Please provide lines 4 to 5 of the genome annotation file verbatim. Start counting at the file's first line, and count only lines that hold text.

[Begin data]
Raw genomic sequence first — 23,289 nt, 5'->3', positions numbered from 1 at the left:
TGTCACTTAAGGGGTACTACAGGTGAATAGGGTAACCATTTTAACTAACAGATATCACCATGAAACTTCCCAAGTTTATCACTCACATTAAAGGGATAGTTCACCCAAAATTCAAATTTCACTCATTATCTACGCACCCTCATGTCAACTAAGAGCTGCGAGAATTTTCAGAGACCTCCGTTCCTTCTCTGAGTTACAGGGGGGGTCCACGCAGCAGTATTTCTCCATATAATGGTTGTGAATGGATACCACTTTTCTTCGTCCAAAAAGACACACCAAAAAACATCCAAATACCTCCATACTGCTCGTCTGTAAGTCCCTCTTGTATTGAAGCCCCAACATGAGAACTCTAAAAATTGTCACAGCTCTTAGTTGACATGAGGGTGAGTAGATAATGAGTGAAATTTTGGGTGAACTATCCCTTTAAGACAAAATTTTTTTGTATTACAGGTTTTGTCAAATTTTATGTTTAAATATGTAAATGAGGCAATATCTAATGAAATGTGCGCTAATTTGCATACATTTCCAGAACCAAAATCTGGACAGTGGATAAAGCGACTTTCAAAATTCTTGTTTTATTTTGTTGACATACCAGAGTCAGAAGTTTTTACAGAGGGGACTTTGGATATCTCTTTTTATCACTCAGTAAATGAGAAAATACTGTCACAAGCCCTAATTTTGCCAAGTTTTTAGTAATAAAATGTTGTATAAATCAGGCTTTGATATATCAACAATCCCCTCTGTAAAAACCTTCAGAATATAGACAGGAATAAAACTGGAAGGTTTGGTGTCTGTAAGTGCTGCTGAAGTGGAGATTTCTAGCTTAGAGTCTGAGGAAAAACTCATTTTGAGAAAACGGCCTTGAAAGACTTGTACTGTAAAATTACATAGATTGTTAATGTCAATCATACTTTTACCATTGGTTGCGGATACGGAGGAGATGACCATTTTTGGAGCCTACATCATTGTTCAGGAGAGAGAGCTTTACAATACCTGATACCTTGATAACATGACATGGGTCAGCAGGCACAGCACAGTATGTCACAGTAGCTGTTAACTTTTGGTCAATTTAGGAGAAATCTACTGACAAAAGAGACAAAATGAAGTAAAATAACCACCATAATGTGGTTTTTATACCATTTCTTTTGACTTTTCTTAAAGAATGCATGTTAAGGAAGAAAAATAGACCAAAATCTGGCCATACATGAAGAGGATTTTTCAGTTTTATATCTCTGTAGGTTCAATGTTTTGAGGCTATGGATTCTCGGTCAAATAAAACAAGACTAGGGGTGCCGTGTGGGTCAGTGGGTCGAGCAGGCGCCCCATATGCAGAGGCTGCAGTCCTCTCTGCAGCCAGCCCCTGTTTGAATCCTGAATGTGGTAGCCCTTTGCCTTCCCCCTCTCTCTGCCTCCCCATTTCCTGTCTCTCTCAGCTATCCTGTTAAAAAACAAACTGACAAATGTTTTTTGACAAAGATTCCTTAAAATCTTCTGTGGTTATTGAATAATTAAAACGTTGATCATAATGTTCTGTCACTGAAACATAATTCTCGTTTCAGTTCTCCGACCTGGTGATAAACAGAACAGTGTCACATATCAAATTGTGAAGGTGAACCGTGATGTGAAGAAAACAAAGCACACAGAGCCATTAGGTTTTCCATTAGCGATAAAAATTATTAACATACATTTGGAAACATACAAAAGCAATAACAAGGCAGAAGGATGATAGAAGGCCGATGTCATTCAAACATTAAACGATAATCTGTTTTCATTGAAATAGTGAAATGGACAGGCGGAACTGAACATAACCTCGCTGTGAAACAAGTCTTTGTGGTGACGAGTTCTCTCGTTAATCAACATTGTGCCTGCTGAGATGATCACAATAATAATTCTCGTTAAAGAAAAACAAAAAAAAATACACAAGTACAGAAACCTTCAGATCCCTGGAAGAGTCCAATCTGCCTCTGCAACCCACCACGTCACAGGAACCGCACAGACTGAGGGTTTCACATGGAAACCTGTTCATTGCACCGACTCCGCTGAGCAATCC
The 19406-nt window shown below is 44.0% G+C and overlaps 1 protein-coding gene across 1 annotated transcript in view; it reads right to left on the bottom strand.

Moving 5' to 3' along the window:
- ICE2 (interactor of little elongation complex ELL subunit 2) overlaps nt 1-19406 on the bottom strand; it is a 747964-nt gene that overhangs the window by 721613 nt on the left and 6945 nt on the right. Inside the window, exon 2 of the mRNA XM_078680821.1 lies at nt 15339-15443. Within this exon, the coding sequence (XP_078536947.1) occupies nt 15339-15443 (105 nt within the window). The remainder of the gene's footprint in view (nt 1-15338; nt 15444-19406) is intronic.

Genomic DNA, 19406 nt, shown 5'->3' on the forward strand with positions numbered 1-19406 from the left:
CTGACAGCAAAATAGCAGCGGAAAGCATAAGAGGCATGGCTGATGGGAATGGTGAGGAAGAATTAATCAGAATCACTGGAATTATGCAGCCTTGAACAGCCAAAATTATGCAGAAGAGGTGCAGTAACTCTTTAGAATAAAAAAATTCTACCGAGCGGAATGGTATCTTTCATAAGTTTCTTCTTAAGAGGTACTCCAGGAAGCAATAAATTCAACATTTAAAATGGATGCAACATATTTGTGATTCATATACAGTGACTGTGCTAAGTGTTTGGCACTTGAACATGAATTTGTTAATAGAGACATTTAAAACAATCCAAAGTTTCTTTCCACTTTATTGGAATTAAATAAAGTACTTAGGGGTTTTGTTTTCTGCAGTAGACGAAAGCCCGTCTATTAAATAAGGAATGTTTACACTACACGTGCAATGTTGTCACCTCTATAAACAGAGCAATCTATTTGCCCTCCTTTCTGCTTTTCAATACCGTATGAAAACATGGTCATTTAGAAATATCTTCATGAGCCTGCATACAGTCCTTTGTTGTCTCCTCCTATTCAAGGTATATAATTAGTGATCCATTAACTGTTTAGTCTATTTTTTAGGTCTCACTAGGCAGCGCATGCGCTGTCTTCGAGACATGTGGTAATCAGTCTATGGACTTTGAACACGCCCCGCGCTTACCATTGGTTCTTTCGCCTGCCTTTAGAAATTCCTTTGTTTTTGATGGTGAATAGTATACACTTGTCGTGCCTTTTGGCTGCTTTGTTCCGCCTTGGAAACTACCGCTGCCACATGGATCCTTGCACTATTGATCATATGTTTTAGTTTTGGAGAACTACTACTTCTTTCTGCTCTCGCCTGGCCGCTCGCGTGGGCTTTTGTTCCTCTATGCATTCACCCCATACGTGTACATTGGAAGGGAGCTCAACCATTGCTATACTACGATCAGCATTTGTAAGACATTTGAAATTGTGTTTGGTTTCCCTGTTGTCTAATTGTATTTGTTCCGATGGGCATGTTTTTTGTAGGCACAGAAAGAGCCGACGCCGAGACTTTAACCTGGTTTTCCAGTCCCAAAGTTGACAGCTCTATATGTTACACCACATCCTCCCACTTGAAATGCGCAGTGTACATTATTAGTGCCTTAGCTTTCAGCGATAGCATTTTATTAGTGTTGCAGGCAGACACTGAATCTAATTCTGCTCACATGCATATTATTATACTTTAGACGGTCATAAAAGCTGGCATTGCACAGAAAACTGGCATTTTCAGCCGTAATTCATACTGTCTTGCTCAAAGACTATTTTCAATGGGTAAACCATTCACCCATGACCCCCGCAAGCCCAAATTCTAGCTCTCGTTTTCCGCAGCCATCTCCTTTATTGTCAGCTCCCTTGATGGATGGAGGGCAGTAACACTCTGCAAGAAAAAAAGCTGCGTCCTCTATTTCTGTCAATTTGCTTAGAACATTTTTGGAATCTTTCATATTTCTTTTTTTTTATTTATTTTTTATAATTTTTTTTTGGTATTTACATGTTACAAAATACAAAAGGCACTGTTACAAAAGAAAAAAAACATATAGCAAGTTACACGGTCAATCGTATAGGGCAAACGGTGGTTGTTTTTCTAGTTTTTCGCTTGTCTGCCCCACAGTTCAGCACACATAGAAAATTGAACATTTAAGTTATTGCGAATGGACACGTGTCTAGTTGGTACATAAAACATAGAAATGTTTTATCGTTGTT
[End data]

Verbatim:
Moving 5' to 3' along the window:
- ICE2 (interactor of little elongation complex ELL subunit 2) overlaps nt 1-19406 on the bottom strand; it is a 747964-nt gene that overhangs the window by 721613 nt on the left and 6945 nt on the right. Inside the window, exon 2 of the mRNA XM_078680821.1 lies at nt 15339-15443. Within this exon, the coding sequence (XP_078536947.1) occupies nt 15339-15443 (105 nt within the window). The remainder of the gene's footprint in view (nt 1-15338; nt 15444-19406) is intronic.